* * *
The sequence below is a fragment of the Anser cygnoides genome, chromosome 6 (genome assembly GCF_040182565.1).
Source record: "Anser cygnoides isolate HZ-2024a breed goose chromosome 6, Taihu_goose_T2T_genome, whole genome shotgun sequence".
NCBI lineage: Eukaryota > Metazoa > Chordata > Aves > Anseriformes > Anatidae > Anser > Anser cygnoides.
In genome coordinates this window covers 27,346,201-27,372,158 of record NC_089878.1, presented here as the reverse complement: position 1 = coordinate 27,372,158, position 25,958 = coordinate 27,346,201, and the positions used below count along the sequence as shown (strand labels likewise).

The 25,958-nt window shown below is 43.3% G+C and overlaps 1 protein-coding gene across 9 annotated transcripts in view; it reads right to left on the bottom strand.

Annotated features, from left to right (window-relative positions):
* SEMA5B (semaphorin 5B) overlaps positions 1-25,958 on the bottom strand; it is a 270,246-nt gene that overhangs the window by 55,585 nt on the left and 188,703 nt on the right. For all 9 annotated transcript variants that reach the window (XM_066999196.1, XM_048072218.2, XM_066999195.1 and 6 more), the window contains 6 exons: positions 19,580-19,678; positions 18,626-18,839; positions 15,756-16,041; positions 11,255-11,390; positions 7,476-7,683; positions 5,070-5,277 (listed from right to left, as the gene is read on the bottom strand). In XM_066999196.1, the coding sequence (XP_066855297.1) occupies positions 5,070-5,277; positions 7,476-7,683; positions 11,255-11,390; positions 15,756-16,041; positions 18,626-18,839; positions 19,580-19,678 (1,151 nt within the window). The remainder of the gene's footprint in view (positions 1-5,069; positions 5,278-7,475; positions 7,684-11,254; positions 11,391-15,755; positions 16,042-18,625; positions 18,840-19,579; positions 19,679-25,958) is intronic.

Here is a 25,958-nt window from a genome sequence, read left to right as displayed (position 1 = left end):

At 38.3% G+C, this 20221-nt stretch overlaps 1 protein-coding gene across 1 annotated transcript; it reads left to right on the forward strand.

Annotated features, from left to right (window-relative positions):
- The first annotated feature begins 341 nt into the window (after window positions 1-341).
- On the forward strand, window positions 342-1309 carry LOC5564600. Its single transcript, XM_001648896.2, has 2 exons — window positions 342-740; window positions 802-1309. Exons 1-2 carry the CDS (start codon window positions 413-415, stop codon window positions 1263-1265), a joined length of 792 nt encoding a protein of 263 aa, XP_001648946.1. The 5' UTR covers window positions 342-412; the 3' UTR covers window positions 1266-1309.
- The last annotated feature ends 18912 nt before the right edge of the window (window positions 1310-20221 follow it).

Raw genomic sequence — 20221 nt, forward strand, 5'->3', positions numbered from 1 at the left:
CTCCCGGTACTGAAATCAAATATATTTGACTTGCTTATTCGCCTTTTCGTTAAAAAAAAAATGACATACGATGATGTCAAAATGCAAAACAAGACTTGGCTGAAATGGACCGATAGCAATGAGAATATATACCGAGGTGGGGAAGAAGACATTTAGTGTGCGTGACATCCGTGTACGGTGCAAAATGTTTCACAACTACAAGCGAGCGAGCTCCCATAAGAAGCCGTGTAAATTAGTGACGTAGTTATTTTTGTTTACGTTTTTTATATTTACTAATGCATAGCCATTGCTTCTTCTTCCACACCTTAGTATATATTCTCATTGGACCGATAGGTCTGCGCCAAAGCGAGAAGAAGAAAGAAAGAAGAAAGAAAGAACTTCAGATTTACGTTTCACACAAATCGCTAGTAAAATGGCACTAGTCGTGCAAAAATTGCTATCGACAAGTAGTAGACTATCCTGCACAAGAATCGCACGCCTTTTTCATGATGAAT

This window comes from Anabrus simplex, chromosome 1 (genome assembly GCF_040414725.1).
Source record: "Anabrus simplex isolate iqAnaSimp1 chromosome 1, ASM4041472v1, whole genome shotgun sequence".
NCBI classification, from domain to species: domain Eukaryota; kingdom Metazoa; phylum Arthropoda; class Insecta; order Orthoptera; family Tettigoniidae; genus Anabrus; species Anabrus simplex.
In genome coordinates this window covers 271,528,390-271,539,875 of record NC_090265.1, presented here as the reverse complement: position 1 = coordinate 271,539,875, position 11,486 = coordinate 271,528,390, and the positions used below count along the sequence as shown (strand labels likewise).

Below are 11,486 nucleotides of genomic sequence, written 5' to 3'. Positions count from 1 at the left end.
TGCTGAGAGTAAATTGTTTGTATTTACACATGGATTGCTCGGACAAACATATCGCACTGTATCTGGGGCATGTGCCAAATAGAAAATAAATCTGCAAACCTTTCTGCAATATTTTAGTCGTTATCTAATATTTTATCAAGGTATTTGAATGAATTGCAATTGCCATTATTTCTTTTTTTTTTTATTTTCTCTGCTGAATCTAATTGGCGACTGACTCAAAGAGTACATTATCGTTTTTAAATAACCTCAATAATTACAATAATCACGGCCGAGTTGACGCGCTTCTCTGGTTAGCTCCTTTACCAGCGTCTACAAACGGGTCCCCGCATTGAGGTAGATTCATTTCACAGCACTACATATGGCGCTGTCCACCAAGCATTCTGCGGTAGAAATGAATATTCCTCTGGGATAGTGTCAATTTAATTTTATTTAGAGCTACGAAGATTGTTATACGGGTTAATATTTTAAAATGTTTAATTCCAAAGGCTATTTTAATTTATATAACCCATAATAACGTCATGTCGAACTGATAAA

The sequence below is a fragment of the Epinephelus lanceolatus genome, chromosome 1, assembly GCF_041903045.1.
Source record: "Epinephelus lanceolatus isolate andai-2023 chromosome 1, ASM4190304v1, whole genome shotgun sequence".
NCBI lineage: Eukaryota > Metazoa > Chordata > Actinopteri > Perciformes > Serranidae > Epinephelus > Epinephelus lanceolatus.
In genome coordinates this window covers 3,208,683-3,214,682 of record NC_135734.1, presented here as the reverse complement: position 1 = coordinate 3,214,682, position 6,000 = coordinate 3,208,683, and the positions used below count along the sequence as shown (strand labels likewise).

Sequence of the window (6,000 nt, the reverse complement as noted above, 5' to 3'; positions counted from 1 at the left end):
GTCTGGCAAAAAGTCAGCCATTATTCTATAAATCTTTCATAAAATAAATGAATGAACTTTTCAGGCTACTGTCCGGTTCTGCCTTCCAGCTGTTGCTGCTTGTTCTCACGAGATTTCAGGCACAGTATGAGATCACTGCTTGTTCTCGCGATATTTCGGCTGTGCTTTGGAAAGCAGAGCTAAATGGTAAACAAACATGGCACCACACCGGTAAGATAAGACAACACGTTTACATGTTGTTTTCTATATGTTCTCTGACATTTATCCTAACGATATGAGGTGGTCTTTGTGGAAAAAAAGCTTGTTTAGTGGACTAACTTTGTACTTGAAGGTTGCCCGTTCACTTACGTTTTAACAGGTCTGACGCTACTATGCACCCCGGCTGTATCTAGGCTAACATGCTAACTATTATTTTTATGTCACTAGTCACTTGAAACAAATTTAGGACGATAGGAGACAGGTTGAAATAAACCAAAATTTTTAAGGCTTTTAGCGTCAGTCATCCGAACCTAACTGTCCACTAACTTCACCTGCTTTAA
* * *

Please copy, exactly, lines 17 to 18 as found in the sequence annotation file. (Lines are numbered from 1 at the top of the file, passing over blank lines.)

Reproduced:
Source record: "Anabrus simplex isolate iqAnaSimp1 chromosome 1, ASM4041472v1, whole genome shotgun sequence".
NCBI classification, from domain to species: domain Eukaryota; kingdom Metazoa; phylum Arthropoda; class Insecta; order Orthoptera; family Tettigoniidae; genus Anabrus; species Anabrus simplex.